When I meet up with old and new friends, we always discuss the blog. Obviously. Real life multicultural couples in fact. They always like to tell me about these couples and their stories. How they met – the nice part. Then the hard part of how they told their families about their partners. In every scenario, we all know each family is different. Their reactions are different. If they were scared of telling their dad about their partner (of a different faith or culture), it could be their mum’s reaction that surprises them the most.
Dealing with these reactions is probably the scariest part of telling your parents. Believe me, I know. I was crying, shaking and couldn’t get my words out when telling my dad about my own partner of a different faith. It was emotional but a heavy weight was lifted off my shoulders once it was out in the open. Read my dad’s advice of how to tell your parents about your interfaith relationship here.
When I hear about these stories, I am proud. I’m proud that we live in a society where this generation are brave enough to fall in love for themselves. They are going against what’s ‘expected from them by their parents’ and falling in love with someone despite their religion, colour, sex or creed. It’s still a difficult subject – ‘interfaith dating’ ‘multicultural dating’ ‘interracial dating’ – whatever you chose to call it. Somedays I feel sad when I hear about another interfaith marriage protests or negativity in the media about this topic. I feel sad when I go through tough days dealing with family or communities in my personal life. These days don’t come often. Mainly it’s getting better and these stories are social proof that change is happening.
I believe that the more multicultural marriages and interfaith marriages we have – the more accepting it will become. One day I hope people won’t even bat an eyelid and treat them as the norm. (I feel the same way about same-sex marriages too). The people who disagree with them, have a right to their opinion, and some people you can’t change. I understand that. If they disagree with the marriage because one partner doesn’t belong to that faith or culture, then teach them.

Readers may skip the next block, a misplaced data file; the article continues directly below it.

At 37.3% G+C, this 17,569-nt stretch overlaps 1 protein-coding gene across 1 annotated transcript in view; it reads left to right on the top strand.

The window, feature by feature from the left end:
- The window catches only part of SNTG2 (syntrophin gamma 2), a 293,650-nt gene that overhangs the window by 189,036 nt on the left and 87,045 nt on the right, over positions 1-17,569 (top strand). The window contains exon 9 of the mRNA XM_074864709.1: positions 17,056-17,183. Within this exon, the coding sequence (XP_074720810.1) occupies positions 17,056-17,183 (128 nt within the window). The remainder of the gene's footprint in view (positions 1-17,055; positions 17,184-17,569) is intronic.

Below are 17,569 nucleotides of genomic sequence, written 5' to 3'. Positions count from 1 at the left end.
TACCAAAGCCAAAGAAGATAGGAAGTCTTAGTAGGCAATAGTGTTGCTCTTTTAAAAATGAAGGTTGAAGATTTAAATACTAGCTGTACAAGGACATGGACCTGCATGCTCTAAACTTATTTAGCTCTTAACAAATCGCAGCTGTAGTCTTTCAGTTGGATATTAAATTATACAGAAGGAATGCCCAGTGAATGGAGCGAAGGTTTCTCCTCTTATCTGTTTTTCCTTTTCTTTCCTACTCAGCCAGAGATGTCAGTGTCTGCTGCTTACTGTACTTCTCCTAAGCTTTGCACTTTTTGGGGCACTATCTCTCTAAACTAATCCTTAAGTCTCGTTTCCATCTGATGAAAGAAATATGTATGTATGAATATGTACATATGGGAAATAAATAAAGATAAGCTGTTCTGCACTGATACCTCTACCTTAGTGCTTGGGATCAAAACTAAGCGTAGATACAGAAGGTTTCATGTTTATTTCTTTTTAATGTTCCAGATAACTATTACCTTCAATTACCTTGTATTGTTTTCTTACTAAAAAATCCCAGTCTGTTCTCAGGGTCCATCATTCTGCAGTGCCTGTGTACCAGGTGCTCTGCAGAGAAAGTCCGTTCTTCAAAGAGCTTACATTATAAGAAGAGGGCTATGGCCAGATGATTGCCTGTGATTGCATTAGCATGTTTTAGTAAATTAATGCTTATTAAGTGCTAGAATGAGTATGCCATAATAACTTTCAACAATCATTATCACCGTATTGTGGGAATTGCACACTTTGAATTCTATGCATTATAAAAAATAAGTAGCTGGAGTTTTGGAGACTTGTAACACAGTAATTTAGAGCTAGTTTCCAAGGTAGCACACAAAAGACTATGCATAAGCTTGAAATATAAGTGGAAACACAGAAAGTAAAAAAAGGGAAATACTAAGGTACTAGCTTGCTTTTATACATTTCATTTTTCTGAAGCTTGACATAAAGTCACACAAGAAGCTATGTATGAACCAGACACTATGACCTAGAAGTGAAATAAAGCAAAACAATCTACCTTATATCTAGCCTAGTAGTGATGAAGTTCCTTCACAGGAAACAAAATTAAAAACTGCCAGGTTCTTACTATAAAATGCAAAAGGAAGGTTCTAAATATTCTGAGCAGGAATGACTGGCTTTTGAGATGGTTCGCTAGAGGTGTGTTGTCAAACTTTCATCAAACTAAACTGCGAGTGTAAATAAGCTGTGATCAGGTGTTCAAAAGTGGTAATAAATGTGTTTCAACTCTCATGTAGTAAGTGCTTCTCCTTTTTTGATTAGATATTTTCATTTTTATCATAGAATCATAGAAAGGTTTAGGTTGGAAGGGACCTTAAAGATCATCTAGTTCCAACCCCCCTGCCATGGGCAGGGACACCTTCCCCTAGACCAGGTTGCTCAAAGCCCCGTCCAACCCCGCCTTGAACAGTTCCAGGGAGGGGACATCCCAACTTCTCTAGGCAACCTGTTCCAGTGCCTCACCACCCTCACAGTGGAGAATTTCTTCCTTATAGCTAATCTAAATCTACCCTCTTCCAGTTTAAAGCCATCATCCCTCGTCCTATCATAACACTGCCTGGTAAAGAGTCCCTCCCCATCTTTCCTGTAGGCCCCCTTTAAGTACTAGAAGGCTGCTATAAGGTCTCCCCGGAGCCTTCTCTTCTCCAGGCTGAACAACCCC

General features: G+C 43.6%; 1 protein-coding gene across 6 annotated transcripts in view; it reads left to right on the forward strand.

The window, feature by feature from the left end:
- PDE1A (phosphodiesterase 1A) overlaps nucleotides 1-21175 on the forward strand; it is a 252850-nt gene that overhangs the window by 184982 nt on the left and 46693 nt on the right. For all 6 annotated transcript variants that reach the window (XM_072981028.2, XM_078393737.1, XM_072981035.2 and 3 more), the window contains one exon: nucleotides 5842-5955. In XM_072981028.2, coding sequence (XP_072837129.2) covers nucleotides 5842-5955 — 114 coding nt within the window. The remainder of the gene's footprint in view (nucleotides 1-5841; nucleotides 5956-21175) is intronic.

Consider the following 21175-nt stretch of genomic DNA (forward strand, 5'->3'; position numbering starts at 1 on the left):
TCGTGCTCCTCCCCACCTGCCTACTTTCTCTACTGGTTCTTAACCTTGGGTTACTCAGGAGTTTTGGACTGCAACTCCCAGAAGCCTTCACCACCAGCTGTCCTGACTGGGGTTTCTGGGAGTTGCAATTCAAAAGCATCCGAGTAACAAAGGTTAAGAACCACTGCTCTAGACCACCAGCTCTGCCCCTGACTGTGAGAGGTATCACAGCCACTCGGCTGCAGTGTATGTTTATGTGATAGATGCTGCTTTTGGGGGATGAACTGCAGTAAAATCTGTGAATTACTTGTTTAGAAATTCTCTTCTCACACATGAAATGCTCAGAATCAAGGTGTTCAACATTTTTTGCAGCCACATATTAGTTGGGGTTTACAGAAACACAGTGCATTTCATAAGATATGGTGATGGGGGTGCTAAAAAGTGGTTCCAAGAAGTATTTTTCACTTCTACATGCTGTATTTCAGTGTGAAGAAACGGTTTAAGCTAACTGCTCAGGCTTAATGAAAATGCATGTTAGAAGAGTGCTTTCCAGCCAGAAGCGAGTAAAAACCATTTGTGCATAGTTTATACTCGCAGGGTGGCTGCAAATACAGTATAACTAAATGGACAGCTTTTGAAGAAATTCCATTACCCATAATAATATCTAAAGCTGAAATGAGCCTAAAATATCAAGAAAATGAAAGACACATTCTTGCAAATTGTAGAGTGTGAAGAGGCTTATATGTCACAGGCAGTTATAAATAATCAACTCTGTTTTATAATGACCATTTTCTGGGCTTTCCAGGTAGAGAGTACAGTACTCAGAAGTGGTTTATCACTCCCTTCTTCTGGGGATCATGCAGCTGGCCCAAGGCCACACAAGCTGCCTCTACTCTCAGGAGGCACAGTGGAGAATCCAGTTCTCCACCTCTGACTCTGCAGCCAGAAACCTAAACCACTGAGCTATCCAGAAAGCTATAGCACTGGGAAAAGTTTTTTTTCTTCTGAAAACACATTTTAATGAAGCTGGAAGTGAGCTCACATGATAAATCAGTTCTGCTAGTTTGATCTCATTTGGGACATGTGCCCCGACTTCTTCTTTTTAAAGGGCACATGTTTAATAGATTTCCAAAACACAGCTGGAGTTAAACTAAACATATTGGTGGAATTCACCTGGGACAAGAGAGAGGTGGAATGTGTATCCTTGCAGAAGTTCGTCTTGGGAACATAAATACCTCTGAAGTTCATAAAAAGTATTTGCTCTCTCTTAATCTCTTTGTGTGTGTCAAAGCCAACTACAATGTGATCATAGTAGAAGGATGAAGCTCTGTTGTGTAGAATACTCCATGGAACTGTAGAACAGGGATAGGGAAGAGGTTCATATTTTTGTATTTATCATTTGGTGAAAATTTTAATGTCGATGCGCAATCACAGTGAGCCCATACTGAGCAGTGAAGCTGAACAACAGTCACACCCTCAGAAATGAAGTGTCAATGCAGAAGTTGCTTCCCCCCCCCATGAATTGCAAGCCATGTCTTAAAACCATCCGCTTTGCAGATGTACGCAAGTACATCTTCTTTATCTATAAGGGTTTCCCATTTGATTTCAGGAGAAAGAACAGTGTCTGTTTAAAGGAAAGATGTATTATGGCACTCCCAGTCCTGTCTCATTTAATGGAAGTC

Welcome them with open arms and teach them about the faith and traditions you’re proud of. Don’t push them away and protest against the marriage. That doesn’t achieve anything and gives the religion and culture a bad name. Inviting that individual in and introducing them to your faith will mean that they’re more likely to want to learn more and accept it.
Starting Secret Wedding Blog in my old bedroom, not knowing of how it would develop, was one of the best decisions I made. Sure the blog can come across as quite intense, in terms of the stories I share (positive and negative experiences from real-life couples). It’s not just a wedding blog with pretty photography. It has a purpose, which you’ve probably read, to help and inspire those going through the same thing.
The endless emails from couples and individuals asking for help, sharing their stories and thanking me for the blog is just simply the best feeling. I’m HELPING people! Little Raj, from a small town in Cambridgeshire, reaching thousands and thousands of people from across the world. Knowing that I’ve helped and inspired just one of my readers was my goal, for that I am proud. People often ask me how long I’ll carrying on blogging for. I haven’t an answer for that. I still have to inspire many more people. My work is not done and I hope you’ll continue to join me on my journey.
I am always looking to share interfaith or multicultural stories on the blog, find out what I’m after here. In addition to this, I also would love to share your wedding in my real weddings section, check out the submissions page to find out more.
What are your thoughts about this post? Let me know below!